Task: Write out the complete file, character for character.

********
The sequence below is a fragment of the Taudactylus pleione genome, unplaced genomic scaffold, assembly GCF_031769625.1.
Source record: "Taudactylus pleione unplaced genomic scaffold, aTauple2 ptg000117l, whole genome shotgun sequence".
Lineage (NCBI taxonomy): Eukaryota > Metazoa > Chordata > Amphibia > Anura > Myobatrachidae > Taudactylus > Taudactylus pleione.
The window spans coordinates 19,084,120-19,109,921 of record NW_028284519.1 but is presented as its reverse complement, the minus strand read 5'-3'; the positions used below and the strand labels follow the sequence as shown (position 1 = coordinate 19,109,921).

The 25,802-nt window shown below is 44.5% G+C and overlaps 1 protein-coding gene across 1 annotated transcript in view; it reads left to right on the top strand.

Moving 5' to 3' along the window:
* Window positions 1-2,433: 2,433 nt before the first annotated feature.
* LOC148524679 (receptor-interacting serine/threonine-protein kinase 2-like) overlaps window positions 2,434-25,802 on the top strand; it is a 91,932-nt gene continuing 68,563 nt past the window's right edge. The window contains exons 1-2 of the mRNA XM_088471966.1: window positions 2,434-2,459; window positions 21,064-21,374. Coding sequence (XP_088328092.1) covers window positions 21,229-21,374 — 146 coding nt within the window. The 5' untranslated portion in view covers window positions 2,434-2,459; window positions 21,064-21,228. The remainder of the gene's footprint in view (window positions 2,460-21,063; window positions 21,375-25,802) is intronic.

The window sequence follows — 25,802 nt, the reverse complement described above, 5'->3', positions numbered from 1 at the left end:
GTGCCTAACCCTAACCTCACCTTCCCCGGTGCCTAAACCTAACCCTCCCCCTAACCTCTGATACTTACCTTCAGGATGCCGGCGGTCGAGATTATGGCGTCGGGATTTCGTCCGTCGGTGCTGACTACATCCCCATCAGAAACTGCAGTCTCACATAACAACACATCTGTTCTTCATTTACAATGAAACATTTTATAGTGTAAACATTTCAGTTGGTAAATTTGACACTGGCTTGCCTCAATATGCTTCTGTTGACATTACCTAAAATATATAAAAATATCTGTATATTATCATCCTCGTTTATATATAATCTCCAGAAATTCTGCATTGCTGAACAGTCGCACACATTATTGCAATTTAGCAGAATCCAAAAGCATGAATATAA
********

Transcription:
The sequence below is a fragment of the Taudactylus pleione genome, unplaced genomic scaffold, assembly GCF_031769625.1.
Source record: "Taudactylus pleione unplaced genomic scaffold, aTauple2 ptg000117l, whole genome shotgun sequence".
Lineage (NCBI taxonomy): Eukaryota > Metazoa > Chordata > Amphibia > Anura > Myobatrachidae > Taudactylus > Taudactylus pleione.
The window spans coordinates 19,084,120-19,109,921 of record NW_028284519.1 but is presented as its reverse complement, the minus strand read 5'-3'; the positions used below and the strand labels follow the sequence as shown (position 1 = coordinate 19,109,921).

The 25,802-nt window shown below is 44.5% G+C and overlaps 1 protein-coding gene across 1 annotated transcript in view; it reads left to right on the top strand.

Moving 5' to 3' along the window:
* Window positions 1-2,433: 2,433 nt before the first annotated feature.
* LOC148524679 (receptor-interacting serine/threonine-protein kinase 2-like) overlaps window positions 2,434-25,802 on the top strand; it is a 91,932-nt gene continuing 68,563 nt past the window's right edge. The window contains exons 1-2 of the mRNA XM_088471966.1: window positions 2,434-2,459; window positions 21,064-21,374. Coding sequence (XP_088328092.1) covers window positions 21,229-21,374 — 146 coding nt within the window. The 5' untranslated portion in view covers window positions 2,434-2,459; window positions 21,064-21,228. The remainder of the gene's footprint in view (window positions 2,460-21,063; window positions 21,375-25,802) is intronic.

The window sequence follows — 25,802 nt, the reverse complement described above, 5'->3', positions numbered from 1 at the left end:
GTGCCTAACCCTAACCTCACCTTCCCCGGTGCCTAAACCTAACCCTCCCCCTAACCTCTGATACTTACCTTCAGGATGCCGGCGGTCGAGATTATGGCGTCGGGATTTCGTCCGTCGGTGCTGACTACATCCCCATCAGAAACTGCAGTCTCACATAACAACACATCTGTTCTTCATTTACAATGAAACATTTTATAGTGTAAACATTTCAGTTGGTAAATTTGACACTGGCTTGCCTCAATATGCTTCTGTTGACATTACCTAAAATATATAAAAATATCTGTATATTATCATCCTCGTTTATATATAATCTCCAGAAATTCTGCATTGCTGAACAGTCGCACACATTATTGCAATTTAGCAGAATCCAAAAGCATGAATATAA